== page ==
The government has just announced the following set of measures to combat the spread of the Coronavirus. These new measures are likely to have an impact on the way that employers manage their staff and how they work over the next few weeks and months.
The measures are:
1. Everyone to stop non-essential contact with others
Attending work is obviously going to result in contact with others. This new guidance from the government will make employers and employees alike focus on what is essential and non-essential. Clearly, many employees undertake work which results in contact with others which cannot easily be avoided. Most obviously at this time any employee involved in the delivery of health care cannot avoid contact with others. Others such as manufacturing operators also cannot do their work from home.
However, an accountant, administrator, web designer, CAD designer (and lawyer) can often work from home without too much difficulty. Where employees need to be at work employers need to look at ways of minimising contact with others. For example, is there a need for meetings in person?
Other ways in which meetings can still take place are by conference call and/or video conferencing (Skype, Microsoft Teams, Zoom, Cisco Meetings etc). A risk assessment relating to the attendance of staff at training and conferences (and other similar activities) should also be assessed on a case by case basis. However, in the current climate employers may decide to be prudent in the short term and postpone such activities for the moment.
Other steps that some employers are taking include ensuring that there is at least one spare desk or workstation between employees to ensure that the recommended space of 1m between people to reduce the risk of cross infection.
2. People should start working from home "where they possibly can"
This is now recommended government advice. It follows that employers are likely to receive enquiries from employees who want to work from home for the period that this government advice is relevant. As already set out above, this will need to be done on a case by case basis but in light of the advice and expectation of employees, employers should be clear about who will be able to and if others cannot, why they will not be permitted to do so.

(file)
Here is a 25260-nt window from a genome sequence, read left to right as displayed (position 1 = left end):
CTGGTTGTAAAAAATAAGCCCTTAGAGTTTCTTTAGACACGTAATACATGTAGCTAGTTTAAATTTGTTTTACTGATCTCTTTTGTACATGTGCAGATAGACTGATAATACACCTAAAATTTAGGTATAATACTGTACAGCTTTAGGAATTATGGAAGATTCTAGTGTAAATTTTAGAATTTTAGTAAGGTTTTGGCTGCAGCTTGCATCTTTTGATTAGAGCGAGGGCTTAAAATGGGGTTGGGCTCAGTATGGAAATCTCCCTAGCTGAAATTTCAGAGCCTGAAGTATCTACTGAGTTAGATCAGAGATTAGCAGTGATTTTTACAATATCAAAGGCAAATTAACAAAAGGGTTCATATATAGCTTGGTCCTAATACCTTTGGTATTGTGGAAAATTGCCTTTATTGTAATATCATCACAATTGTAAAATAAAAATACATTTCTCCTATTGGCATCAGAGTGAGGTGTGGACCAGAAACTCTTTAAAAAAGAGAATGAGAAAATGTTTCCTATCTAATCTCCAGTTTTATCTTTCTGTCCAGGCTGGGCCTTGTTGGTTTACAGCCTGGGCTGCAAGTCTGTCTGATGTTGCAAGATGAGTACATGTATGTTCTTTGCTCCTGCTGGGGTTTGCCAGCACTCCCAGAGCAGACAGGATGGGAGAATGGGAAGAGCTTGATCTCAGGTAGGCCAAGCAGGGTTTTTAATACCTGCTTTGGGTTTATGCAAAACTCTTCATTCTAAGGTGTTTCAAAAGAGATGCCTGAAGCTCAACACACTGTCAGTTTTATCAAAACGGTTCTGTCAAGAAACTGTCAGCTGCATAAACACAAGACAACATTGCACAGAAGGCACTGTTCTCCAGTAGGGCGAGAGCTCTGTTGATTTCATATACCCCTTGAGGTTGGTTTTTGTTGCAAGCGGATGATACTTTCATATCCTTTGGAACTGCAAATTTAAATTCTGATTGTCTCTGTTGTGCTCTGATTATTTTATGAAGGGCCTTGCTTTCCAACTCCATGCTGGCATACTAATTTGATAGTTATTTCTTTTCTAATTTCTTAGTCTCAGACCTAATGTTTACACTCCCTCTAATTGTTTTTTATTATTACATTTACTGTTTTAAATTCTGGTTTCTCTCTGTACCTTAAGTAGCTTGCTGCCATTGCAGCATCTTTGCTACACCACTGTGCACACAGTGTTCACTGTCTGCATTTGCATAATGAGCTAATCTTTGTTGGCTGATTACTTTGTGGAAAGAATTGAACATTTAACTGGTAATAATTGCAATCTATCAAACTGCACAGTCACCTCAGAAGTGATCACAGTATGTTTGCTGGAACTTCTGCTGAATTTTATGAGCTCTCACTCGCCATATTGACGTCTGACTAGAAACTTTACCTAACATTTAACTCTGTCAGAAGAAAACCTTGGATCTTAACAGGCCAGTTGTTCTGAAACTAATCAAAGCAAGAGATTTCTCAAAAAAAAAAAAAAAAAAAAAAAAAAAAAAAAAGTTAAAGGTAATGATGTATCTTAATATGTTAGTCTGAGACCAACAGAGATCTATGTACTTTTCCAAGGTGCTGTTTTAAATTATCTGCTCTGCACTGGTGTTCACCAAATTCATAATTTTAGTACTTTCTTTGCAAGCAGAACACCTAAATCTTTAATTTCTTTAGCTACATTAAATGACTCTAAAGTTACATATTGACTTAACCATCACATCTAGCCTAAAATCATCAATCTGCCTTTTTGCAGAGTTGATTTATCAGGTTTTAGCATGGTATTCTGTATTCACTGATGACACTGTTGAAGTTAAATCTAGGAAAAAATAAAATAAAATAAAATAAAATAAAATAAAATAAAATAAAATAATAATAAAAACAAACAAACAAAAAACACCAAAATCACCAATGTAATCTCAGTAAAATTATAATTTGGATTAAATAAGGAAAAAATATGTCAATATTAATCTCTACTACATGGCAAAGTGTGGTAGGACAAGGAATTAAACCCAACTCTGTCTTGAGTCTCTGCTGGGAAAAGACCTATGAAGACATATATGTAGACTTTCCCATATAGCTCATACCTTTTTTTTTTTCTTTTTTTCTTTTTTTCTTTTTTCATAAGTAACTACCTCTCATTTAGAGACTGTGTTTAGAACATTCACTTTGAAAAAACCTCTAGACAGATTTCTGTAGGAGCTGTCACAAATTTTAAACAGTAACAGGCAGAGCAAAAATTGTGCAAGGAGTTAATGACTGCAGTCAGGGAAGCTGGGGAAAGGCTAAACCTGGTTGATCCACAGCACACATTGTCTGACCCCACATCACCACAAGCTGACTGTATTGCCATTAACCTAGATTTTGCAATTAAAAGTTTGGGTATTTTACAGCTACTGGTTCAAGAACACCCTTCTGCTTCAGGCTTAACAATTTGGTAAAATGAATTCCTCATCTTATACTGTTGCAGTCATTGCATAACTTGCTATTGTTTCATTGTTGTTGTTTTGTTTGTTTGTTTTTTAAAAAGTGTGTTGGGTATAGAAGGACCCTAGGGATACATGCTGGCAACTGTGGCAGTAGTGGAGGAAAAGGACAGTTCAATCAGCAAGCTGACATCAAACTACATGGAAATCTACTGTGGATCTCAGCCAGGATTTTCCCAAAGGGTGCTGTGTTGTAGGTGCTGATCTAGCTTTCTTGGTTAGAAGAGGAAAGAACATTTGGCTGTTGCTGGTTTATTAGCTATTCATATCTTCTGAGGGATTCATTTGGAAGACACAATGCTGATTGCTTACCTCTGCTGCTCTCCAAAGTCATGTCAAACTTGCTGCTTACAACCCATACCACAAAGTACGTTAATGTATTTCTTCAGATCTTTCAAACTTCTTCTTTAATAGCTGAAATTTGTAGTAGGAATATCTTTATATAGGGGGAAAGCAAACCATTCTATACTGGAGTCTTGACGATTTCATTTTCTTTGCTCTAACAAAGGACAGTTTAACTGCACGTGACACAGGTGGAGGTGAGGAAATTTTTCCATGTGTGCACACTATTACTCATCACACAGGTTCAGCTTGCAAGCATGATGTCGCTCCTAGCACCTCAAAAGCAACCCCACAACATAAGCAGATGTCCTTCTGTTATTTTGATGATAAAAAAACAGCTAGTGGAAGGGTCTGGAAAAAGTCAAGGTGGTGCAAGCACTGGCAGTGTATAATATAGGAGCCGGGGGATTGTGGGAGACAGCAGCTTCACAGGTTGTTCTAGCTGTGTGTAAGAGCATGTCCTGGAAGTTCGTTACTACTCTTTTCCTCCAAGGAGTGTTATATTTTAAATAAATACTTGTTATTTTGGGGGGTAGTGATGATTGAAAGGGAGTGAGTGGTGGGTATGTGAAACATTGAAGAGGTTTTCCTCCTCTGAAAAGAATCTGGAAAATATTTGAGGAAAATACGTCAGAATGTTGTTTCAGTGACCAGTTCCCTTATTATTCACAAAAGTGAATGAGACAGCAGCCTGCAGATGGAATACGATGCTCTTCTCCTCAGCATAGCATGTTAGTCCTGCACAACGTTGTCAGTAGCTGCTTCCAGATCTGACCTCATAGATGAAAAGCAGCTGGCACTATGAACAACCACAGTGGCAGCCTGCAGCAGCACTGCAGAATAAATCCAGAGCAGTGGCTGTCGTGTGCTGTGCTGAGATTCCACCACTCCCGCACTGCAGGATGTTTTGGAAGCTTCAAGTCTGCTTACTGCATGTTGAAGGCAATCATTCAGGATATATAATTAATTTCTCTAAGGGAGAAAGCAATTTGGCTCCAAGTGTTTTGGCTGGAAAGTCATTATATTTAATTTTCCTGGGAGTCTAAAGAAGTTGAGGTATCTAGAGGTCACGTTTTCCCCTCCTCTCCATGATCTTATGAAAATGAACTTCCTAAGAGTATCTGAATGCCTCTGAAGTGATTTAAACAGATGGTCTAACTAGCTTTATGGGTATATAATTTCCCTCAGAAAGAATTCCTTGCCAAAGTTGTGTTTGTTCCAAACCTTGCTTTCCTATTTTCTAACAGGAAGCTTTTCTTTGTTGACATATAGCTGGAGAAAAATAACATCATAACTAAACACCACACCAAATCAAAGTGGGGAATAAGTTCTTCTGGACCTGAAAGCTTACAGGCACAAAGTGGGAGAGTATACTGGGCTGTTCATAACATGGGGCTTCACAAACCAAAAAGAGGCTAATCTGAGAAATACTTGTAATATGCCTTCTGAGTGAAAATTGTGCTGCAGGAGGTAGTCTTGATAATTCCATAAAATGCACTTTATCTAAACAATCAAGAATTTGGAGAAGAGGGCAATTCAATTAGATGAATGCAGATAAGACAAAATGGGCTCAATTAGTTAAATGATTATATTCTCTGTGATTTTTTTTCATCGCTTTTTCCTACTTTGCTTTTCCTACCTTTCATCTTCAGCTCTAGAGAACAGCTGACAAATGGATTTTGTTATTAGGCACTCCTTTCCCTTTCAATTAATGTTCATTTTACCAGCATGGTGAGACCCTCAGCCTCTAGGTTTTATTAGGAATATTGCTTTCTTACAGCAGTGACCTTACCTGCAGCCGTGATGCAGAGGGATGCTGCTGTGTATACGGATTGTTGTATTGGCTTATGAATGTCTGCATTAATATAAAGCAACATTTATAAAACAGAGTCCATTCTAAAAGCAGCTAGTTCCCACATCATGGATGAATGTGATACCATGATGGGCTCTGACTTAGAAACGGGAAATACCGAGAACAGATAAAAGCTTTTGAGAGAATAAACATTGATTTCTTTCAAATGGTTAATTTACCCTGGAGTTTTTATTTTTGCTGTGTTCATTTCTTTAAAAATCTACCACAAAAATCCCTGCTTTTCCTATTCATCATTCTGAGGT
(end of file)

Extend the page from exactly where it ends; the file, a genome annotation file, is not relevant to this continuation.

There are of course significant practical issues that this raises. What about the availability of computers, printers, paper, broadband and so on? What about risk assessments and data security?
Also, given that this is likely to be for some time you also need to have a think about how to keep everyone in contact with one another, how to ensure that the mental health and wellbeing of employees is maintained and to provide for adequate breaks.
3. Anyone who lives with someone who has a cough or a temperature should stay at home for 14 days
This is a significant development for employers and moves us on from the position taken only on Friday 13 March by the government when we saw a change in policy for self-isolation from 14 days (based on potential exposure and location) to 7-days (based on symptoms). This new advice from the government is that even if an individual does not have the symptoms (cough or temperature) but lives with someone who does, then they must self-isolate for 14-days.
Our view is that in this situation there will be no right to company sick pay or salary. There will also be no right for the employer to refuse to allow the individual to work even if they know that they live with someone who has the symptoms described. Given that the period of self-isolation is 14-days, this will have a significant impact on the finances of employees who may be unable to afford to go without pay for 2 weeks. This is where we believe that the use of banked hours may be a popular solution.
Banked hours can be used by employers to provide a financially neutral solution for both parties. It allows the employee to continue to be paid at an important time. It also ensures that once the effects of the Coronavirus have passed that the employer will then be able to call back these hours and be able to do so without the need to pay overtime rates. In theory, the amount of production from the employee over the year will therefore be the same and it allows for the evening out of the fluctuation caused by the current circumstances.
You will need to agree such arrangements. This can be done collectively if you have a collective agreement with a trade union, or individually with each employee. If you require any help or assistance with the drafting of a banked hours agreement then please do get in touch. If you are one of our annual retainer clients this will be done under the terms of your package.
Our guidance note of Friday 13 March 2020 is here. This guidance includes the legal implications of
(i) lay off clauses;
(ii) sick pay;
(iv) unpaid leave; and
(v) banked hours
Government advice for employers is here
ACAS guidance is shown at www.acas.org.uk.coronavirus
HSE guidance is shown at www.hse.gov.uk/news/coronavirus
CIPD guidance is shown at www.cipd.co.uk/knowledge/fundamentals/emp-law/health-safety/coronavirus-factsheet (members only)
We will continue to keep you up to date on all developments. Don't hesitate to contact us to discuss how you can manager the risk involved with the coronavirus and your employees.
Boris Johnson has unveiled a series of hugely stringent new restrictions to slow what he said was the now-rapid spread of coronavirus in the UK, including a 14-day isolation for all households with symptoms, a warning against “non-essential” contact, including trips to pubs and clubs, and an end to all mass gatherings.